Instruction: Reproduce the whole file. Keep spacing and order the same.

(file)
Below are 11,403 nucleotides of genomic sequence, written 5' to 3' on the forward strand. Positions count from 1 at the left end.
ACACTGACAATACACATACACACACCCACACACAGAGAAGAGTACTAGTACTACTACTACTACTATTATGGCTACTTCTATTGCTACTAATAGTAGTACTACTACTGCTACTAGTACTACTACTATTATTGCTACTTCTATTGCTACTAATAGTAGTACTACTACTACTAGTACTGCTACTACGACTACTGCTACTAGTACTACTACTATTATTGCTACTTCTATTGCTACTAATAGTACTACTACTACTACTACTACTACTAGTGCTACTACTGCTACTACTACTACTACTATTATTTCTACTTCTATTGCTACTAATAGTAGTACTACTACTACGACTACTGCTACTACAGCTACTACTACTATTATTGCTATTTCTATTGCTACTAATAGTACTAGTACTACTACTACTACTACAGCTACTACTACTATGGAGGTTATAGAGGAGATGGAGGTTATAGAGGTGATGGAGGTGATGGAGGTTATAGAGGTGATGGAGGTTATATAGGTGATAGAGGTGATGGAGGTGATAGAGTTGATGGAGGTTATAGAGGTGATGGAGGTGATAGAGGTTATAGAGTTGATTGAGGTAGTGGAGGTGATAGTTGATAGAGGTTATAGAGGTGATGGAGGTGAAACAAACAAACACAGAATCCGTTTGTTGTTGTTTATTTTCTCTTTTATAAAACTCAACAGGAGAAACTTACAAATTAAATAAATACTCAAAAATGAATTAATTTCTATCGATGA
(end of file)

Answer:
Below are 11,403 nucleotides of genomic sequence, written 5' to 3' on the forward strand. Positions count from 1 at the left end.
ACACTGACAATACACATACACACACCCACACACAGAGAAGAGTACTAGTACTACTACTACTACTATTATGGCTACTTCTATTGCTACTAATAGTAGTACTACTACTGCTACTAGTACTACTACTATTATTGCTACTTCTATTGCTACTAATAGTAGTACTACTACTACTAGTACTGCTACTACGACTACTGCTACTAGTACTACTACTATTATTGCTACTTCTATTGCTACTAATAGTACTACTACTACTACTACTACTACTAGTGCTACTACTGCTACTACTACTACTACTATTATTTCTACTTCTATTGCTACTAATAGTAGTACTACTACTACGACTACTGCTACTACAGCTACTACTACTATTATTGCTATTTCTATTGCTACTAATAGTACTAGTACTACTACTACTACTACAGCTACTACTACTATGGAGGTTATAGAGGAGATGGAGGTTATAGAGGTGATGGAGGTGATGGAGGTTATAGAGGTGATGGAGGTTATATAGGTGATAGAGGTGATGGAGGTGATAGAGTTGATGGAGGTTATAGAGGTGATGGAGGTGATAGAGGTTATAGAGTTGATTGAGGTAGTGGAGGTGATAGTTGATAGAGGTTATAGAGGTGATGGAGGTGAAACAAACAAACACAGAATCCGTTTGTTGTTGTTTATTTTCTCTTTTATAAAACTCAACAGGAGAAACTTACAAATTAAATAAATACTCAAAAATGAATTAATTTCTATCGATGA